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DOT learns as it goes

A mute swan struggles to gain enough speed to get airborne at Dutchman's Creek Mitigation Site.
Staff Photo By Mel Nathanson

speak_outWetlands and I-540: Discuss concerns about DOT preservation of wetlands and the construction of I-540 in our forum dedicated to the Outer Loop.
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The Canada geese have returned to the old farm pond on Dutchman's Creek. The earthen dam, partially washed out by Hurricane Fran, has been replaced, and by this time next year swamp dogwoods, tag alders and sugarberry trees should stand knee high along the shore.

The pond lies 15 miles south of where the state Department of Transportation is building the Outer Loop. But without the pond, the six-lane highway across northern Wake County would not be possible.

By law, DOT must make up for wetlands it destroys -- by restoring, enhancing or preserving wetlands elsewhere. DOT is remaking wetlands at Dutchman's Creek near Lake Wheeler because it buried wetlands under the Outer Loop.

It's part of the largest wetland mitigation DOT has ever attempted in the Triangle. The department plans to restore or preserve about 200 acres of wetlands throughout Wake County to compensate for 60 acres it will bury under the northern arc of the Outer Loop.

Although beavers have done it for eons, humans still struggle to find the right mix of water, soil and plants that make functioning wetlands. DOT has as much experience restoring wetlands as anyone, but the long-term viability of most of its sites, including Dutchman's Creek, remains uncertain.

"To be truthful, our Department of Transportation has come a long ways in its wetlands mitigation program," said Ron Ferrell, manager of the Wetland Restoration Program at the Department of Environment and Natural Resources. "But there's a lot of things that go into making a wetland system. We don't really know how long it takes to put all that back."

A decade ago, most of DOT's mitigation attempts failed, Ferrell said. The ground would end up too wet or too dry, or the trees and shrubs wouldn't take.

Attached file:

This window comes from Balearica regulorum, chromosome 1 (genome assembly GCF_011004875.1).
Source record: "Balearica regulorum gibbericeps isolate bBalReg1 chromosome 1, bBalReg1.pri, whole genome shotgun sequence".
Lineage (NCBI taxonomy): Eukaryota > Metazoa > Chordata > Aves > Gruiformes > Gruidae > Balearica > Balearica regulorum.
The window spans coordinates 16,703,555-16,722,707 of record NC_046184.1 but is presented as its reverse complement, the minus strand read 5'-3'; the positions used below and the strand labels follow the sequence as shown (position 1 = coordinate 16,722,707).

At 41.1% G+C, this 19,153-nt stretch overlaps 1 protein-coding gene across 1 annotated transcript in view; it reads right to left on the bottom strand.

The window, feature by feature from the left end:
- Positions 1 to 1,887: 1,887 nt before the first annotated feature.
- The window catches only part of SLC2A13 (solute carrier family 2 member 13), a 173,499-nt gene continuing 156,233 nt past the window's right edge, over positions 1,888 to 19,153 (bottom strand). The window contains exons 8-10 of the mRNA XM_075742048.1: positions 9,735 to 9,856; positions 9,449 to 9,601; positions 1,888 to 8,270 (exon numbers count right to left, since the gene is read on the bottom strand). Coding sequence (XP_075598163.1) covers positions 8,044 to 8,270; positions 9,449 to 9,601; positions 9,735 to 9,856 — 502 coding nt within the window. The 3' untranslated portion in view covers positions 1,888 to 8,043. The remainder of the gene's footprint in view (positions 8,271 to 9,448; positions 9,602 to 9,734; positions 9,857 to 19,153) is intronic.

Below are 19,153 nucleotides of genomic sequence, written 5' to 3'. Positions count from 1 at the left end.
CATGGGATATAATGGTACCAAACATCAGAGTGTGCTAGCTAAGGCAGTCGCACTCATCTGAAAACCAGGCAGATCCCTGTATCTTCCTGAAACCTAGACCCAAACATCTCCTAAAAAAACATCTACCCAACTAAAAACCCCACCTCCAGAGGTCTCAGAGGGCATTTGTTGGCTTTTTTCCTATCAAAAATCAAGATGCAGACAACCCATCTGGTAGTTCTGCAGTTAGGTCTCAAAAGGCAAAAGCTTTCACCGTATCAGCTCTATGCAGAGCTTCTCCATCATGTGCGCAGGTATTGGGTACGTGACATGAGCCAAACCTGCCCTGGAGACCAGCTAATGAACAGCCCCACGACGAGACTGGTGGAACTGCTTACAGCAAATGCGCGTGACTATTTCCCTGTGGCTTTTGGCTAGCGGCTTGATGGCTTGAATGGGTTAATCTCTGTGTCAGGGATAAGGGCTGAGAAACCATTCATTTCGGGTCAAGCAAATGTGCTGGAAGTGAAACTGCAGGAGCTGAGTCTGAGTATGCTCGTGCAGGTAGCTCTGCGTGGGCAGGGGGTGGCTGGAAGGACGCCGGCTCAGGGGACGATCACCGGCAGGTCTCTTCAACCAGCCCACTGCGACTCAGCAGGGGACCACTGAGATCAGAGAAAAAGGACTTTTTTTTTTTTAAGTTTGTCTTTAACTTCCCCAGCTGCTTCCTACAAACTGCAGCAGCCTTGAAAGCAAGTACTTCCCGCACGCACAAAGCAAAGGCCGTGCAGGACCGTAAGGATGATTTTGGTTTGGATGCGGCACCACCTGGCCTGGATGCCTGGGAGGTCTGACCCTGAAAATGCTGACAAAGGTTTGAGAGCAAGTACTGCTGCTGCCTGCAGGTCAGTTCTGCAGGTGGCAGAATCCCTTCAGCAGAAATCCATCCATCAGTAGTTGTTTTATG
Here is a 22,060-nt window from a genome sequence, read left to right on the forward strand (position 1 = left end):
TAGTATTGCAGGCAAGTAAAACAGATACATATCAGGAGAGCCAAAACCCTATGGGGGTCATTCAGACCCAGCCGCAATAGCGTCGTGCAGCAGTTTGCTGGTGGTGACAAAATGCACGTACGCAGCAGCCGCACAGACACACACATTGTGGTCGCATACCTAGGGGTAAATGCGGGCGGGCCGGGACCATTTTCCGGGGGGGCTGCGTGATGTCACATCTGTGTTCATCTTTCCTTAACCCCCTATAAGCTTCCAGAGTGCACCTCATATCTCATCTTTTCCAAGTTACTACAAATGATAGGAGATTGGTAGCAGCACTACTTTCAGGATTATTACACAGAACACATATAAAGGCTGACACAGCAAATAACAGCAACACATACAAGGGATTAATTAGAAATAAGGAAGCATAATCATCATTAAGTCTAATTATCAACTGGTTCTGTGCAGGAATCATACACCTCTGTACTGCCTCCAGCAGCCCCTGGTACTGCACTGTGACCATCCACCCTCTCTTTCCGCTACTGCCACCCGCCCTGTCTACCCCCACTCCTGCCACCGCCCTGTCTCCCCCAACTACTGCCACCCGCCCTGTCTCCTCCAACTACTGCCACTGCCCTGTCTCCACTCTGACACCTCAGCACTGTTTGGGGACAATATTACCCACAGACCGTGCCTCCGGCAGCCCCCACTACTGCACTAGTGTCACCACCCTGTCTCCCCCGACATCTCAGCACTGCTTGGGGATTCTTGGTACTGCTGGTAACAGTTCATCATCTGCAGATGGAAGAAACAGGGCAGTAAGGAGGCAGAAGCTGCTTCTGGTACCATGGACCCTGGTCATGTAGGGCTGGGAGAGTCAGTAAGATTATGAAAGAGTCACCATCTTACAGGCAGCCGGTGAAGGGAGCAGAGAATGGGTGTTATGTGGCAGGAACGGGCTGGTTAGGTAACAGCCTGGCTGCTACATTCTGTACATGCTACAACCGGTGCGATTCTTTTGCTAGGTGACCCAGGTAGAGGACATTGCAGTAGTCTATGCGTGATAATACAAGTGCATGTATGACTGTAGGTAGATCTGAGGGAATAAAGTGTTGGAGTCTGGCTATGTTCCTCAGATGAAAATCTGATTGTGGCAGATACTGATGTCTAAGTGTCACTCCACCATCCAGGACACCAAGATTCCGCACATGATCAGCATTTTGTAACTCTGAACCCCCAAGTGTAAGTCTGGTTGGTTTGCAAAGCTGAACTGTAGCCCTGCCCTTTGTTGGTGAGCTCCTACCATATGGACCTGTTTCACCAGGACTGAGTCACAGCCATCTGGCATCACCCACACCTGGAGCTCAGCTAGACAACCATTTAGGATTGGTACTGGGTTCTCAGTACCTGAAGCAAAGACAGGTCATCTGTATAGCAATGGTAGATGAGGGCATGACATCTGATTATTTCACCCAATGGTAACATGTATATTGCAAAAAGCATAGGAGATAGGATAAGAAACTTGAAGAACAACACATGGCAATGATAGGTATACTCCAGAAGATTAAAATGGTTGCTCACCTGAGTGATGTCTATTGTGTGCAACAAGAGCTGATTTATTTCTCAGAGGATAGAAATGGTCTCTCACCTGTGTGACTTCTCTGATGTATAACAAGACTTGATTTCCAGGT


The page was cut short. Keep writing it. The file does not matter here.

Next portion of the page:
One failure is at the intersection of I-40 and the Outer Loop, where DOT scraped tons of soil from the edge of a pond in hopes of creating a forested wetland to make up for one destroyed by the Outer Loop. Instead, so little soil remained that the trees died and were replaced by marsh grasses, said David Schiller, who supervises DOT biologists who try to limit the environmental impact of highways.

"It is a wetland, but it's not the habitat type that we were aiming for," Schiller said.

No one ruins more wetlands in North Carolina than the DOT. Its highways will destroy an estimated 5,000 acres between 1998 and 2007. For every acre of wetlands the DOT destroys, state and federal laws require it to preserve 10 acres, enhance or restore two to four acres or create two new acres.

DOT has stepped up its efforts as state and federal regulators have clamped down. The department preserved or restored 1,600 wetland acres before 1994; since then, it has completed 11,000 additional acres, with several thousand more in the works.

The department is learning with experience, according to two East Carolina University researchers hired by the DOT. Mark Brinson and Rick Rheinhardt say the majority of DOT restorations they evaluated were ecologically viable.